New York: As the worldwide economy began to recover last year, CEO turnover at the world's largest 2,500 public companies returned to rates seen during the pre-recession years, according to Booz & Company's 12th annual CEO Succession Study.
In 2011, 14.2 percent of CEOs at the world's largest companies were replaced, which matches the historical seven-year average of just more than 14 percent, but is sharply higher than the 11.6 percent turnover rate in the crisis year of 2010.
"Boards are more likely to keep their chief executives during times of economic uncertainty in order to maintain stability, but they are more willing to make a leadership change when macroeconomic strength returns and company outlooks improve," said Per-Ola Karlsson, Booz & Company Senior Partner, Managing Director of Europe.
"That the overall turnover rate is back to historical levels suggests that some companies are making a real effort to rethink strategy and drive performance."
Booz & Company's annual study of worldwide CEO succession patterns examines the degree, nature, and geographic distribution of chief executive changes among the world's 2,500 largest public companies. This year's report, "The New CEO's First Year" reveals the challenges for the new class of CEOs who came into office in 2011, analyzes trends in global CEO turnover, and distils important advice from veteran CEOs.
Among the report's key findings:
- CEO turnover rate is highest at the largest companies. CEO turnover rate was highest among the top 250 companies by market capitalization--an average of more than 14 percent over 12 years--and nearly 2 percentage points higher than among companies ranked 251-2,500 by market capitalization between 2000 and 2011.
- Insiders continue to bring higher returns. Between 2009 and 2011, outgoing insider CEOs--that is, those who had risen up through the ranks at the same company--delivered a 4.4 percent annual shareholder return above local market indices, on average, compared to just a 0.5 percent return from outsiders.
- Appointment of outsider CEOs remains high. In 2011, 22 percent of new CEOs came from outside their organization. This is consistent with 2010 and 2009 findings, but is significantly more than the 14 percent of outsiders appointed in 2007. The rate of appointments of outside CEOs in North America was 22 percent in 2011, while in western Europe the rate rose to 31 percent in 2011, up from 24 percent in 2010 and 14 percent back in 2007.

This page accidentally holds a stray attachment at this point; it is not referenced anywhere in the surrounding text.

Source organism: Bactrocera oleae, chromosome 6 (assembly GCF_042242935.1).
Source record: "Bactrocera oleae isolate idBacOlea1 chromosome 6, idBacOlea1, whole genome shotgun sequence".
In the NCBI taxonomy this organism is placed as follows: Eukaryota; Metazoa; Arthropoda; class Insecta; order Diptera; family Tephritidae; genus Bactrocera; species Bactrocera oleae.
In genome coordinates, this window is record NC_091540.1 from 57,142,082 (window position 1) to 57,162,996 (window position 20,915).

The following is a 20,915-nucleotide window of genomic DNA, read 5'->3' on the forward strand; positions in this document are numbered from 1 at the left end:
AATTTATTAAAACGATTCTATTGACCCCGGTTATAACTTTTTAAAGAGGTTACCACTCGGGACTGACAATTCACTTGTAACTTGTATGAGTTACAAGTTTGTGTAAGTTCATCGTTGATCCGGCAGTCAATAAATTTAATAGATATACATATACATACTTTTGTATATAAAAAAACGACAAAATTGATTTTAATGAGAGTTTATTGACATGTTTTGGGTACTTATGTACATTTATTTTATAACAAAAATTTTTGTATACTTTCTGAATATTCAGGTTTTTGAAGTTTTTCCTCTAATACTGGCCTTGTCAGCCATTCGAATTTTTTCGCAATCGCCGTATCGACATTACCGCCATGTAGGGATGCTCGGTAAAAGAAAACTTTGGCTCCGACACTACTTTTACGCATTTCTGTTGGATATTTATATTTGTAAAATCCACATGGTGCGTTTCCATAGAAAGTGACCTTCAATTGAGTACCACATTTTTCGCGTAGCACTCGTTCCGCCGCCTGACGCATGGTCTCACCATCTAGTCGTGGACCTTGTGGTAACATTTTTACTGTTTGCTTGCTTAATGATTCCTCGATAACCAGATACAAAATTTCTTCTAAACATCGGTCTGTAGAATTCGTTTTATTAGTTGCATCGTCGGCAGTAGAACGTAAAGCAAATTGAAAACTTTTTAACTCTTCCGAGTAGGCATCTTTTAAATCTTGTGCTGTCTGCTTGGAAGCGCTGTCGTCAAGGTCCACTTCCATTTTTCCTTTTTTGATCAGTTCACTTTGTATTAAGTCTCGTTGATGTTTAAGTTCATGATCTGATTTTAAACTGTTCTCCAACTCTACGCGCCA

- The Chairman-CEO relationship evolves. In North America, 37 percent of outgoing CEOs in planned successions were appointed chairman of the board to act as a guide to the new CEO in 2011--a recognition of the pressures facing new chief executives. In Japan, the practice is more frequent: 63 percent of companies appointed the outgoing CEO as chairman; in Europe, only 17 percent of companies did so.
- Joint Chairman-CEO appointments continue to decline overall, despite a slight rise in 2011. Even with 2011's slight increase, the practice of a combined chairman-CEO appointment has declined over the past 12 years, from 34 percent in 2000 to 14 percent in 2011 globally, on average. The declining frequency of combined appointments was most pronounced in Europe, where such appointments fell from 53 percent in 2000 to just 17 percent in 2011.
Ken Favaro, Booz & Company Senior Partner, said, "The rate of outsiders appointed as CEO is demonstrably higher than it was before the recession began, which suggests that companies are seeking leadership experience from outside their industries and markets. However, our study finds that insider CEOs continue to perform better, bringing higher shareholder returns and serving longer tenures. These countervailing trends--better-performing insiders and increasing numbers of outsiders--are currently at a crossroads and should be a consideration for any board thinking about making a change."
First Year at the Top: From CEOs Who Have Been There
This year's report includes results from detailed interviews with 18 CEOs around the world and across a variety of industries, and it reveals the untold story about how difficult that first year at the top can be. Among the many suggestions these executives had for new CEOs: Make necessary personnel changes swiftly, but change strategy slowly while establishing trust through transparency.
"As the rate of CEO turnover returns to historical levels, we are seeing executives face more intense pressure to perform during their first year," said Gary Neilson, Booz & Company Senior Partner.
"Our roundtable of 18 CEOs offers some practical guidance for new CEOs and allows them to learn from their lessons as they look back on navigating their first year. These are gems of unvarnished advice."